ANST - aesthetics and function
amazing at mail.utexas.edu
Tue Aug 19 07:38:00 PDT 1997
Baron Bors opines:
>The beautifully tooled and dyed
>peice of leather vanbrace may look nice but if the leather is to lite to
>deflect a blow then it shouldn't rate as well as an undecorated leather
>vanbrace that has the same quality of construction but of heavier leather.
> The second piece works and the first ,although pretty , doesn't.
> These are only my opinions and they will never be considered because too
>many people are into the pretty and not into the practical.
Begging His Excellency's pardon, but--balderdash.
First, this argument appears to be creating a false dichotomy: pretty vs.
functional. As another gentle already noted, one of the few relative social
constants in Medieval European courts is that aesthetic value was prized as
highly as--sometimes more highly than --functionality. Ever read _Sir
Gawain and the Green Knight_? The poet is more concerned with the
appearance of Gawain's armor than its functionality. Likewise, read
Chretien de Troyes' _Percival_. Gawain is tested with a bed, a luxurious
and finely wrought bed (posts of gold, cords of silver, a bell where each
cord crossed another, carbuncles on the bedposts, a samite cover). He is
expected, as a high-born knight to insist upon his right to sleep in the
best bed, even though his life is endangered thereby. He sits upon the bed
and takes a number of arrows fired from holes in the walls. Thus--as looney
as this sounds to a modern reader--he *passes* the test. Noblemen were
expected to appreciate the fine and beautiful. Look at Sir Lanval--his
great crime is poverty. A well-made vambrace, you see, for anyone above the
common soldiery would have been beautiful as well as functional.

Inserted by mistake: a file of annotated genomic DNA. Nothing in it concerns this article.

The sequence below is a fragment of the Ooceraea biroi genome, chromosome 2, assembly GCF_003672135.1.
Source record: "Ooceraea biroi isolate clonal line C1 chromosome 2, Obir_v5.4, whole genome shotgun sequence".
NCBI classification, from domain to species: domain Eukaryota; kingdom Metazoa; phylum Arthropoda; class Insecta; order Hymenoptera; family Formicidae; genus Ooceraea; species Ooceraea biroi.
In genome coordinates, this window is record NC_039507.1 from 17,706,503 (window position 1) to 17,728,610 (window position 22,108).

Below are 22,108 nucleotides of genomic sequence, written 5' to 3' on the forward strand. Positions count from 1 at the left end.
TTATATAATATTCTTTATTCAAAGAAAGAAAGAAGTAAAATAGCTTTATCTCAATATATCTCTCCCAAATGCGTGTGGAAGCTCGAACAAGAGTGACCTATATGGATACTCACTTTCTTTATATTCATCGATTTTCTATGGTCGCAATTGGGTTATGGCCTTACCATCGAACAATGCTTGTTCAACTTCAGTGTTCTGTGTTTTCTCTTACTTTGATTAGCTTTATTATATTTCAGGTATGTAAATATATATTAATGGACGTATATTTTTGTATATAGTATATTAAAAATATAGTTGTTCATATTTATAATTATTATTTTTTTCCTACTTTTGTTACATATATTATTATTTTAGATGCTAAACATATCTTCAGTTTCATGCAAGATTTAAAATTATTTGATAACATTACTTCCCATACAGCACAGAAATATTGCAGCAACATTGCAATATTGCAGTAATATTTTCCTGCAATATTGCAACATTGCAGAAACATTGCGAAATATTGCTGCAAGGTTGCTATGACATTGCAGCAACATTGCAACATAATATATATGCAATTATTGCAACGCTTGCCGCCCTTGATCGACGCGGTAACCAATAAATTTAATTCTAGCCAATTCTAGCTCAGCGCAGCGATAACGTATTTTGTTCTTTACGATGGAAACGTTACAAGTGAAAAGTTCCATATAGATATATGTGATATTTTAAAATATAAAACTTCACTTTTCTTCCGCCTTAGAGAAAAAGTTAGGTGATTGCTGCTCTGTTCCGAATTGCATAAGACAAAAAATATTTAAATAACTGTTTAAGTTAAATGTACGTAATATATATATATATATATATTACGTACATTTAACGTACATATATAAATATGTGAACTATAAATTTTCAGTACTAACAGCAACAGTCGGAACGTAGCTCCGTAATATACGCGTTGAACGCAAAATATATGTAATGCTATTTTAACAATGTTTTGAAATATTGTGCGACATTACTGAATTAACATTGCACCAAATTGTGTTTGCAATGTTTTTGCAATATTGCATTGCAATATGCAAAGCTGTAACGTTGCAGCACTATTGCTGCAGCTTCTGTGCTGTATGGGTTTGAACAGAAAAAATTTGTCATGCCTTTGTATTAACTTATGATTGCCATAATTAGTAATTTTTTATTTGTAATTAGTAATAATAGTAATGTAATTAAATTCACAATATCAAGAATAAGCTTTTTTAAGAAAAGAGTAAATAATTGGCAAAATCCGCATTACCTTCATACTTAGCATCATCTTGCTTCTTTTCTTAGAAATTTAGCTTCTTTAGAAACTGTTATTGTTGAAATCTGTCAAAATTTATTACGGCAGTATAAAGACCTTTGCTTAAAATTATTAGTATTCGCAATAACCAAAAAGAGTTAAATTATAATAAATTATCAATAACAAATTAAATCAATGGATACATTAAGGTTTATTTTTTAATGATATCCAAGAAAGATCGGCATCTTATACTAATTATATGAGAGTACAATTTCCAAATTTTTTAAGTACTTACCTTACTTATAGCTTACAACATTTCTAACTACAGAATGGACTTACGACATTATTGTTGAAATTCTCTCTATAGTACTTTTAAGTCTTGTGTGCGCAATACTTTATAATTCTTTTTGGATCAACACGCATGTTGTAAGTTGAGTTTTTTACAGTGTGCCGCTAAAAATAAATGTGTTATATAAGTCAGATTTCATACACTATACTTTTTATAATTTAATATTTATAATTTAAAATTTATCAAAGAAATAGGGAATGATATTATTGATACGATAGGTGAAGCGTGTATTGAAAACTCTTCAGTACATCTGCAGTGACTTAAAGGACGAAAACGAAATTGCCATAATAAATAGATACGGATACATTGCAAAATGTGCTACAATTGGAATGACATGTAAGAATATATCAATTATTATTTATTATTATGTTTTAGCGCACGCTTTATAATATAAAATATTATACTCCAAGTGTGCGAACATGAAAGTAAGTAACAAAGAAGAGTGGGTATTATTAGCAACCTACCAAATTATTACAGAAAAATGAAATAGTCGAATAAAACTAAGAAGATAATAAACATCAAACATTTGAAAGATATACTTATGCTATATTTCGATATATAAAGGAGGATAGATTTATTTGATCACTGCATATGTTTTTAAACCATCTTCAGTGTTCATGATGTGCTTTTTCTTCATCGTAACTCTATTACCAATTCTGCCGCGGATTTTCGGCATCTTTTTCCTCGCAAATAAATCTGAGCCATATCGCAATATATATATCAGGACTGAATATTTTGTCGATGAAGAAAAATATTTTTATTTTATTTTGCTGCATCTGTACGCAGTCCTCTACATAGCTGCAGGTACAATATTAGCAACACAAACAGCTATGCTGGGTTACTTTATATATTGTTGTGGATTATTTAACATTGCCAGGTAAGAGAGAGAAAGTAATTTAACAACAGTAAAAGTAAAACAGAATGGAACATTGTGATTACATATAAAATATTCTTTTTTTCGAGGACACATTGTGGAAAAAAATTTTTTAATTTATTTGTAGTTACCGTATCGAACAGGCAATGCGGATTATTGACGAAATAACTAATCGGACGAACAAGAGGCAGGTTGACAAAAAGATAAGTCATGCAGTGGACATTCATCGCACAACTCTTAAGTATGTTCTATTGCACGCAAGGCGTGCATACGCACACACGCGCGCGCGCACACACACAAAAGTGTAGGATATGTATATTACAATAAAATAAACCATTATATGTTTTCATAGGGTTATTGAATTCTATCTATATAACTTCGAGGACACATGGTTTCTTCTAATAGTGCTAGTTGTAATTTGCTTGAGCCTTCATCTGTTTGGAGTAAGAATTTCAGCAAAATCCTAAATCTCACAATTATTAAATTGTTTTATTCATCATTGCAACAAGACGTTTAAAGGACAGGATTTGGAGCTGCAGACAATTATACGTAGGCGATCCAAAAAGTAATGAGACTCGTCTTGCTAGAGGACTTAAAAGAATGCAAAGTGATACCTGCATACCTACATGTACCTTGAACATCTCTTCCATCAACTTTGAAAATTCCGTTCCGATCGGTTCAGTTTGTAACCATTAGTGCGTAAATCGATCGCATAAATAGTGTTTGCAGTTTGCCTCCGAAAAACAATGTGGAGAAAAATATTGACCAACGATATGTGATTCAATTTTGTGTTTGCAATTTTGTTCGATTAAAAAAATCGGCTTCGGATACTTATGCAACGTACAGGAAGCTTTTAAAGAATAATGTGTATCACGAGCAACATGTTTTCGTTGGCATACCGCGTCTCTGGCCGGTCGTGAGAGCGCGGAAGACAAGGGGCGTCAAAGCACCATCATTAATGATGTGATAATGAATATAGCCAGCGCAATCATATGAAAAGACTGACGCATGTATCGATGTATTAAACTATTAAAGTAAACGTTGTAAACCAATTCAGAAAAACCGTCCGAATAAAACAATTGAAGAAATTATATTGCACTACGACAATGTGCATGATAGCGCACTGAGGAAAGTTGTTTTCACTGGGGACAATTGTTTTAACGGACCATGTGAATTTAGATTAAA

Second, even from a modern perspective, "pretty" doesn't preclude
"functional." Aesthetic concerns, I will admit, *can* overwhelm
functionality. Too deeply etching metal embrittles it, and too deeply
tooling leather can make it tear more easily. On the other hand, rolling,
dishing, and fluting steel armor tends to strengthen it: improving
aesthetics can actually *improve* functionality.
Third, given a choice between a functional ugly leather vambrace and a
non-functional but beautifully tooled leather vambrace, the latter would be
more likely (all things--documentation and presentation and so forth--being
otherwise equal) to win in a leather working category. After all, Medieval
ceremonial and processional armor was seldom "functional" as combat armor.
Now, it's true, I wouldn't want to wear the latter into combat, but that's
not the purpose of processional armor. Remember, however, that the
documentation has to support such a function. If (and perhaps this is the
point Baron Bors intended to make) a leather worker submits a beautifully
tooled but clearly inadequate vambrace in the leather working category but
her documentation claims the item would have been used in combat, then that
item should certainly lose points.
Back on the topic of the catapults, I'm curious, how have Ansteorran A&S
competitions treated the judging of siege weaponry? Artemisian siege
engines were so rare that I don't remember ever seeing a full-scale catapult
or trebuchet in an A&S competition. Seems to me you'd have to fire a
mangonel or ballista in order to test it. Do the judges test siege weapons
for accuracy, loft, distance, reloading time? If not, how can you
adequately judge these critters? I've seen some really sharp *looking*
catapults that just fired rocks into the ground immediately in front of them
or flipped themselves when fired.
Hey, Gnith, you entering Jezebel in A&S?
lo vostre por vos servir
Sir Lyonel Oliver Grace
University of Texas at Austin
amazing at mail.utexas.edu
Micel yfel deth se unwritere.
AElfric of York
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